Gnamptogenys mordax

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Gnamptogenys mordax
Scientific classification
Kingdom: Animalia
Phylum: Arthropoda
Class: Insecta
Order: Hymenoptera
Family: Formicidae
Subfamily: Ectatomminae
Tribe: Ectatommini
Genus: Gnamptogenys
Species: G. mordax
Binomial name
Gnamptogenys mordax
(Smith, F., 1858)

Gnamptogenys mordax casent0178516 profile 1.jpg

Gnamptogenys mordax casent0178516 dorsal 1.jpg

Specimen labels

Synonyms

A common dweller of humid forests.

Identification

A member of the mordax subgroup (in the mordax species group). Size (HW 1.08-2.08; WL 1.66-2.92 mm) and sculpture patterns of this widespread and timid species is quite variable. Mandibles subtriangular; declivitous propodeal face transversely costulate; gastric tergum II can vary from smooth to longitudinally costulate or costulate-rugose. Body very dark, brown, almost black; legs dark brown. Smaller individuals can be confused with Gnamptogenys continua. (Lattke 1995)

Keys including this Species

Distribution

Distribution based on Regional Taxon Lists

Neotropical Region: Argentina, Brazil, Colombia, Costa Rica (type locality), Ecuador, French Guiana, Guyana, Honduras, Mexico, Panama, Peru, Suriname.

Distribution based on AntMaps

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Distribution based on AntWeb specimens

Check data from AntWeb

Biology

Not much is known about the the biology of Gnamptogenys mordax. We can speculate that the biology of this species is similar to other species of the genus. Gnamptogenys are predatory ponerine ants that inhabit tropical and subtropical mesic forests. Nesting is typically at ground level in rotten wood or leaf litter. Some exceptions include species that are arboreal, a dry forest species and species that nests in sandy savannahs. Colony size tends to be, at most, in the hundreds. Queens are the reproductives in most species. Worker reproduction is known from a few species in Southeastern Asia. Generalist predation is the primary foraging/dietary strategy. Specialization on specific groups (millipedes, beetles, other ants) has developed in a few species.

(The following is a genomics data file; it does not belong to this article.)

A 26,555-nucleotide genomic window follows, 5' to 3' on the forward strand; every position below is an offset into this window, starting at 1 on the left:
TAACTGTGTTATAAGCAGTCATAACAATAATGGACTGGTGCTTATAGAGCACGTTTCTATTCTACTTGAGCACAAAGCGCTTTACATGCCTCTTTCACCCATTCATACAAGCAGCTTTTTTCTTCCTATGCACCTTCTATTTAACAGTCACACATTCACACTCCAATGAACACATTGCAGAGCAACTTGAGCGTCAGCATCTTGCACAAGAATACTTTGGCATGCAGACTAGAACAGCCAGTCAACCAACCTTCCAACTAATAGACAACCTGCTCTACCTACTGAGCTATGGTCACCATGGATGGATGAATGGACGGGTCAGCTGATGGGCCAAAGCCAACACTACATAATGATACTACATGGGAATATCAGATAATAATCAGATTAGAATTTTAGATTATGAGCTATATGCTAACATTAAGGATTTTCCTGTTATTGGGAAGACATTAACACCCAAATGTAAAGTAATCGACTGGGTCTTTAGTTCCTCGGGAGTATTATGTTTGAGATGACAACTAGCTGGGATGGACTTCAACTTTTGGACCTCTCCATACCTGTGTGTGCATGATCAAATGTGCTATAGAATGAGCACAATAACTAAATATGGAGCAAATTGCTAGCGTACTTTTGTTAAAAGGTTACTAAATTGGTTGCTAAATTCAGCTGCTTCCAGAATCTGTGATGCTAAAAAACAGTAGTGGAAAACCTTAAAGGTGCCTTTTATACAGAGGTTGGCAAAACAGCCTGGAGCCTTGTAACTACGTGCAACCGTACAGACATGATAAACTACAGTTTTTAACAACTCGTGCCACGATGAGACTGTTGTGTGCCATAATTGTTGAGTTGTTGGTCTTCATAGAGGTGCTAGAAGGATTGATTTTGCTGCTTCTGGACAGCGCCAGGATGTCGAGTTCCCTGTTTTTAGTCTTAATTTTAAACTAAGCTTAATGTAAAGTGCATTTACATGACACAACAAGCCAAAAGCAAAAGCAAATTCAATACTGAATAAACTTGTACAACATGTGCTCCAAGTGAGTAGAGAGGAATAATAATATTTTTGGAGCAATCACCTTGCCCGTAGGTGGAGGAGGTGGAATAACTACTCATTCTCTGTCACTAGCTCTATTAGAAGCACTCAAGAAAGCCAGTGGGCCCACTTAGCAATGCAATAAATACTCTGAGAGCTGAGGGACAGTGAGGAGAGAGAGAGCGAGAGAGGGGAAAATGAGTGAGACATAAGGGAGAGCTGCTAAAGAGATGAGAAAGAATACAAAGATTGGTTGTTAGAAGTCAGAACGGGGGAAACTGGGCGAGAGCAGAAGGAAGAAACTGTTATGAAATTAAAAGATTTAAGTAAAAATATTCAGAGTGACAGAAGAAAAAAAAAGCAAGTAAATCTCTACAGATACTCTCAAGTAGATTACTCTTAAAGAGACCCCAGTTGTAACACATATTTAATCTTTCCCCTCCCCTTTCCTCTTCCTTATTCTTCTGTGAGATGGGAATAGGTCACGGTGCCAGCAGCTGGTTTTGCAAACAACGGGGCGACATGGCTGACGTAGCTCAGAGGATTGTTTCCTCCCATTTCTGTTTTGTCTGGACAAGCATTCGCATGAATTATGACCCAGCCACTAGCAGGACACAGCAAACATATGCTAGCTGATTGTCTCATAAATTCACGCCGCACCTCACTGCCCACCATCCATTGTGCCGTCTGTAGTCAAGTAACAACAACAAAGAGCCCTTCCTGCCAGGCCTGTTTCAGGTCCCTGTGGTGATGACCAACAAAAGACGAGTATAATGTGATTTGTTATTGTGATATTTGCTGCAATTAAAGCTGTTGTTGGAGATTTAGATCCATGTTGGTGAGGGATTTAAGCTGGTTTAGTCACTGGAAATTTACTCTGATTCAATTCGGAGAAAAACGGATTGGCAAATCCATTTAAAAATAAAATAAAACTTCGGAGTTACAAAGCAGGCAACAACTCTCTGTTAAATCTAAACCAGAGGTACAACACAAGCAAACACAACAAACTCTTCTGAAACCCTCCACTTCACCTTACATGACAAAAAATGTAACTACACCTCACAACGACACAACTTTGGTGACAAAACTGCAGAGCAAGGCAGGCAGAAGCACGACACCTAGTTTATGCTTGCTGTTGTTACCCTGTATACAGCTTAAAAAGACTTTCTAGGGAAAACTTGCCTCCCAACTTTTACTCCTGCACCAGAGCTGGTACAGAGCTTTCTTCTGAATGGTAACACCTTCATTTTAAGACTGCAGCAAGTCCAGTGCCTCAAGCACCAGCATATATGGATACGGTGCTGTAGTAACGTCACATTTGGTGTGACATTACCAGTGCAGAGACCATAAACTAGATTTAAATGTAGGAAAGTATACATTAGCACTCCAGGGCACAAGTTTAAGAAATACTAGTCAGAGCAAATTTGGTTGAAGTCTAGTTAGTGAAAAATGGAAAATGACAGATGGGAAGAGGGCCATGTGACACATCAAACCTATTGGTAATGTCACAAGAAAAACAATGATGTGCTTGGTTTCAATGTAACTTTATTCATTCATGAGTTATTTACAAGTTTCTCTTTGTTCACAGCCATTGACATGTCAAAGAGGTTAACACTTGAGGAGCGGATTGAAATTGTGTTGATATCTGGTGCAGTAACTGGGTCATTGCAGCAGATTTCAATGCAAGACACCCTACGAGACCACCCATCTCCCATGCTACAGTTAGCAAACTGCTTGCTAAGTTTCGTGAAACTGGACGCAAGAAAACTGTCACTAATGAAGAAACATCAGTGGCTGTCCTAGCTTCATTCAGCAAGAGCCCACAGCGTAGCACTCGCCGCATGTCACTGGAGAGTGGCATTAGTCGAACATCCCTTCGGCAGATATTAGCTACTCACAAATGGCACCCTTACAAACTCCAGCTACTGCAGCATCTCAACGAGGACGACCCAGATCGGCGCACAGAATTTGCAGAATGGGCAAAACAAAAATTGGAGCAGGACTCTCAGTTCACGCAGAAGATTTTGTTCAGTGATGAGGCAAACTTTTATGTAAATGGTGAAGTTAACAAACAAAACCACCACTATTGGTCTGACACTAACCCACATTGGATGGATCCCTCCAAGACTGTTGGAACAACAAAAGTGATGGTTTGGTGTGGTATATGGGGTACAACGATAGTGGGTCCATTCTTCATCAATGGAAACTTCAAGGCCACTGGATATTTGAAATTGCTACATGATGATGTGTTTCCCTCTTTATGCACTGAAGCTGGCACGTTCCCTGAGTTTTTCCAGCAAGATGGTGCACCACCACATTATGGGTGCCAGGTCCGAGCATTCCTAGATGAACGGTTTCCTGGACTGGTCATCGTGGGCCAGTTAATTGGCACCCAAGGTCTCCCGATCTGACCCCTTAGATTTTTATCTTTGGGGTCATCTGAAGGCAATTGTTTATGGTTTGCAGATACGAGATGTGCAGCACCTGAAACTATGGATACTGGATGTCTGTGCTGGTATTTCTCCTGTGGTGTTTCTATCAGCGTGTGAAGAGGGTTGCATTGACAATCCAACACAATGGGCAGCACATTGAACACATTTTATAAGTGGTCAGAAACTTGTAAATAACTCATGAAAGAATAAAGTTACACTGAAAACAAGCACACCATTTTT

Castes

Nomenclature

The following information is derived from Barry Bolton's New General Catalogue, a catalogue of the world's ants.

  • nodosa. Formica nodosa Latreille, 1802c: 217, pl. 8, fig. 48 (w.) FRENCH GUIANA. Combination in Gnamptogenys: Mayr, 1866b: 892 (in text); in Ectatomma (Gnamptogenys): Dalla Torre, 1893: 25. Subspecies of mordax: Emery, 1896g: 50. Junior synonym of mordax: Brown, 1958g: 228.
  • mordax. Ponera mordax Smith, F. 1858b: 98 (w.q.) COSTA RICA. Borgmeier, 1937b: 220 (m.); Wheeler, G.C. & Wheeler, J. 1952a: 134 (l.). Combination in Ectatomma (Gnamptogenys): Emery, 1894c: 145; in Gnamptogenys: Mann, 1922: 3. Senior synonym of nodosa, purensis, sebastiani: Brown, 1958g: 228. See also: Lattke, 1995: 176.
  • purensis. Ectatomma (Gnamptogenys) mordax var. purensis Forel, 1912c: 33 (w.) BRAZIL. Junior synonym of mordax: Brown, 1958g: 228.
  • sebastiani. Ectatomma (Gnamptogenys) mordax subsp. sebastiani Borgmeier, 1937b: 220 (w.) BRAZIL. Junior synonym of mordax: Brown, 1958g: 228.

The following notes on F. Smith type specimens have been provided by Barry Bolton (details):

Ponera mordax

Three worker syntypes and one queen syntype in The Natural History Museum. Labelled “Rio,” and “57/63.” Acc. Reg.: “1857 no. 63 (June 22). Province of Rio. Presented by Rev. Hamlet Clark.”

Description

References

  • Borgmeier, T. 1937b. Formigas novas ou pouco conhecidas da América do Sul e Central, principalmente do Brasil (Hym. Formicidae). Arch. Inst. Biol. Veg. (Rio J.) 3: 217-255 (page 220, male described)
  • Brown, W. L., Jr. 1958g. Contributions toward a reclassification of the Formicidae. II. Tribe Ectatommini (Hymenoptera). Bull. Mus. Comp. Zool. 118: 173-362 (page 228, Senior synonym of nodosa, purensis and sebastiani)
  • Emery, C. 1894d. Studi sulle formiche della fauna neotropica. VI-XVI. Bull. Soc. Entomol. Ital. 26: 137-241 (page 145, Combination in Ectatomma (Gnamptogenys))
  • Lattke, J. E. 1995. Revision of the ant genus Gnamptogenys in the New World (Hymenoptera: Formicidae). J. Hym. Res. 4: 137-193 (page 176, see also)
  • Mann, W. M. 1922. Ants from Honduras and Guatemala. Proc. U. S. Natl. Mus. 61: 1-54 (page 3, Combination in Gnamptogenys)
  • Smith, F. 1858a. Catalogue of hymenopterous insects in the collection of the British Museum. Part VI. Formicidae. London: British Museum, 216 pp. (page 98, worker, queen described)
  • Wheeler, G. C.; Wheeler, J. 1952a. The ant larvae of the subfamily Ponerinae - Part I. Am. Midl. Nat. 48: 111-144 (page 134, larva described)